You know senator McCain desperately wants our war ships built with cheap foreign shipyards hopefully this never happens.

Be careful i’m sure this last generation would buy into something like that pretty easily so long as they can live in their little house in the parents back yard.

All countries have some form of protection we have the Jones act I believe with out its protection our maritime industry would be in grave danger.


#27

You are almost right, US Shipowners own and control the 7th biggest fleet of ships in terms of USD Value (2016 figures):


If there were any way of knowing how much of the world fleet that is owned by companies partly owned by US based Finance Companies, Hedge Funds and US based Multinational companies not defied as Shipping Companies, you may get closer to the figure of 30%

Counted in a more Maritime term, DWT, US falls one place, to # 8, which is abt. 3.5% of the world fleet:


In terms of number of ships China is on top, with around 5000 ships, while US creep up to #6, with abt. 2000 thanks to the large fleet of smaller ships.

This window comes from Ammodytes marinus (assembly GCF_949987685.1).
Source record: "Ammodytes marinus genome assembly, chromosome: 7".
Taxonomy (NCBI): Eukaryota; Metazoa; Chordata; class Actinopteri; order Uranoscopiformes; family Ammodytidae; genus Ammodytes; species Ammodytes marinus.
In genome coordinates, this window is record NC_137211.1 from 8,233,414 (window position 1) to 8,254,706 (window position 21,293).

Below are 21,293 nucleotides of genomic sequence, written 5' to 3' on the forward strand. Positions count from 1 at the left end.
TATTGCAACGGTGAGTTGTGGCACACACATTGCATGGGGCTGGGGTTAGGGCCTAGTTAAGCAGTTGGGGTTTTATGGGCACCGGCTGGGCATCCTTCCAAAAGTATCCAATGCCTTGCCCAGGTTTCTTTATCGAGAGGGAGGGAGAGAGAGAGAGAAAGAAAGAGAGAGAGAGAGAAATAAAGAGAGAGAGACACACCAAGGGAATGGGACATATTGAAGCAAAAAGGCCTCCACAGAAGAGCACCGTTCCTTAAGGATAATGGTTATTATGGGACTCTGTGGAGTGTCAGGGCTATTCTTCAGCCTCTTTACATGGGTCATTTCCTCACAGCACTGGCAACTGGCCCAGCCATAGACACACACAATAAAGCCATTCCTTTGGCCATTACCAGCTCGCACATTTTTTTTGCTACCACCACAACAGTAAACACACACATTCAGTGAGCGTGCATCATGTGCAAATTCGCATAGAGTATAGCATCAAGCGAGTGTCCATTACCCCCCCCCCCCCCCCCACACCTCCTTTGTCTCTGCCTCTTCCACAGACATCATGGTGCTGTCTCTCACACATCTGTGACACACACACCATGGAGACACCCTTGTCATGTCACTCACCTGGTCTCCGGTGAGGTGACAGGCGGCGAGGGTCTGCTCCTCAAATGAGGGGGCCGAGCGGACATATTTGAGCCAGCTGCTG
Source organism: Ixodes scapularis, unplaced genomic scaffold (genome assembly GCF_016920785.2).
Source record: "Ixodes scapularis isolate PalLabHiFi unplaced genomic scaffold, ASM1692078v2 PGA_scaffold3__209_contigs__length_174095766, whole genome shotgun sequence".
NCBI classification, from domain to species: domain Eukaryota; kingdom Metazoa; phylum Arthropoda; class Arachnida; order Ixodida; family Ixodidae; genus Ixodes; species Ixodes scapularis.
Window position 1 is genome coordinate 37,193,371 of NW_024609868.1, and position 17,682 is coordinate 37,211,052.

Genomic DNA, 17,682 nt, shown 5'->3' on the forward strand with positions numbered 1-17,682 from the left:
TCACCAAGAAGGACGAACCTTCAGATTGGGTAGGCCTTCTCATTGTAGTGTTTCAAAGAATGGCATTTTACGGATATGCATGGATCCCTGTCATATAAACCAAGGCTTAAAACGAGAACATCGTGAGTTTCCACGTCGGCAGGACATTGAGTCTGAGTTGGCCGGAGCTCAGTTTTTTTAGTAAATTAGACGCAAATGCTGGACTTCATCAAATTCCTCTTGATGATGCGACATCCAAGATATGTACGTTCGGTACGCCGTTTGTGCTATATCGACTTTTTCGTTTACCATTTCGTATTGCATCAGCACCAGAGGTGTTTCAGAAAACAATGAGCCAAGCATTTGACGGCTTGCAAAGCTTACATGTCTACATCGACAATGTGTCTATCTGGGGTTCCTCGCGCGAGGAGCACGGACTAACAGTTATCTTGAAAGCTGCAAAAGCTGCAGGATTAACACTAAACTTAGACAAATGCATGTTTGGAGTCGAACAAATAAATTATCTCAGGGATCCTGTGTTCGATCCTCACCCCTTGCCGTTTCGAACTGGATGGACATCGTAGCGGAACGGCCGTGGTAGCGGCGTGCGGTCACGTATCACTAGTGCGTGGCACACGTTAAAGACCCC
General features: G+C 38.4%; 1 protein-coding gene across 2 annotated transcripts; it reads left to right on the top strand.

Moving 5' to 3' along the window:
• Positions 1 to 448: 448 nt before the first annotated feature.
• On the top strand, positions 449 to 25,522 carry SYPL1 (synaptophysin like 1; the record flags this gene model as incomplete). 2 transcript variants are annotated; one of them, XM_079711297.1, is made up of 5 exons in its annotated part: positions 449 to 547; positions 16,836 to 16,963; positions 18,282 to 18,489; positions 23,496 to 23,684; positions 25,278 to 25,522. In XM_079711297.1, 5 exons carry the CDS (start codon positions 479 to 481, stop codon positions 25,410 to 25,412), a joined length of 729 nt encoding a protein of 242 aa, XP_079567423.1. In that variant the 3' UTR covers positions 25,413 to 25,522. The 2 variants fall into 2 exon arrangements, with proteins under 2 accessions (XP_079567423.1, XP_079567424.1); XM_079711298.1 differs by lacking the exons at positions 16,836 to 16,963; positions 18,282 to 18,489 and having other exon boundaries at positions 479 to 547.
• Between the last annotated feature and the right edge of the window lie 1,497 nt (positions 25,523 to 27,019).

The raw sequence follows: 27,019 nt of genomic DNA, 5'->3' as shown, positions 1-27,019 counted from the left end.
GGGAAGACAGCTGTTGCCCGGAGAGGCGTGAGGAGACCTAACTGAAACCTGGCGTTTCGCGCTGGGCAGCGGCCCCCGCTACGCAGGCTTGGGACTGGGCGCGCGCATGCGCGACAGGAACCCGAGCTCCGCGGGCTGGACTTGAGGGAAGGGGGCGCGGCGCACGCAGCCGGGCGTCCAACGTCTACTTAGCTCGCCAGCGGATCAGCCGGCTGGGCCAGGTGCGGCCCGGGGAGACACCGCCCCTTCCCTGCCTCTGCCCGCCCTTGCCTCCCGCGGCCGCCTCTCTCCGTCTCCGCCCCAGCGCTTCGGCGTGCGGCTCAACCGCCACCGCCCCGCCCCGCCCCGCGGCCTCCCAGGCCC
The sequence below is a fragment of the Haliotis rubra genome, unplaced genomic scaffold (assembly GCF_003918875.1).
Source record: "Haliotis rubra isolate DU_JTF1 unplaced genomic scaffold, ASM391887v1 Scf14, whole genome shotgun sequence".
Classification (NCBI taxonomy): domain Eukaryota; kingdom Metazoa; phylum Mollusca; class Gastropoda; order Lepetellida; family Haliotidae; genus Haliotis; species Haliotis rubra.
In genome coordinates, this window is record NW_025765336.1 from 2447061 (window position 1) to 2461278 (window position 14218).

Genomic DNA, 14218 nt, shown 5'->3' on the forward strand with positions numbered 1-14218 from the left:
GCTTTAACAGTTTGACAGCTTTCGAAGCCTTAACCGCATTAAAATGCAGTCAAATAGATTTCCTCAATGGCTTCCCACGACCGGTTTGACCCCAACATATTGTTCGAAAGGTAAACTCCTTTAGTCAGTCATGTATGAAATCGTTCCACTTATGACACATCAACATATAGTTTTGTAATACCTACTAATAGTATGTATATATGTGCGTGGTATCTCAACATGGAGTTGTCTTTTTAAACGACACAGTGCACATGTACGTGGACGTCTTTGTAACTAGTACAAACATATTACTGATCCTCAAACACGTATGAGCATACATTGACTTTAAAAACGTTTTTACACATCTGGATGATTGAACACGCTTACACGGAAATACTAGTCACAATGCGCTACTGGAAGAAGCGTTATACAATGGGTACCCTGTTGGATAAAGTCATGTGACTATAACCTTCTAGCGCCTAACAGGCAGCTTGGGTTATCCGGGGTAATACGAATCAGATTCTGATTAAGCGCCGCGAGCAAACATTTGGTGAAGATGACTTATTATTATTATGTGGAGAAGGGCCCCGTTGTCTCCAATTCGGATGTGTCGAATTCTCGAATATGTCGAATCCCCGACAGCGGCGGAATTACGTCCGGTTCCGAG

I don’t think there is much of a divide between the regulatory regimes between quality flag states, as proven by the White List of the Paris and Tokyo MOUs.
USCG may have a lot of special requirements and procedure, but does it actually improve safety?
If so, shouldn’t US have the best safety record of all major shipping nations?

The same goes for Tax. Most countries do not tax their Shipping Companies and Seafarers the same as others, if at all. To get a level playing field is thus a case for US to get in line with others, not forcing others to comply with US tax system.

BTW; Is there any reason why most US Shipping companies operating ocean going ships are registered in Delaware?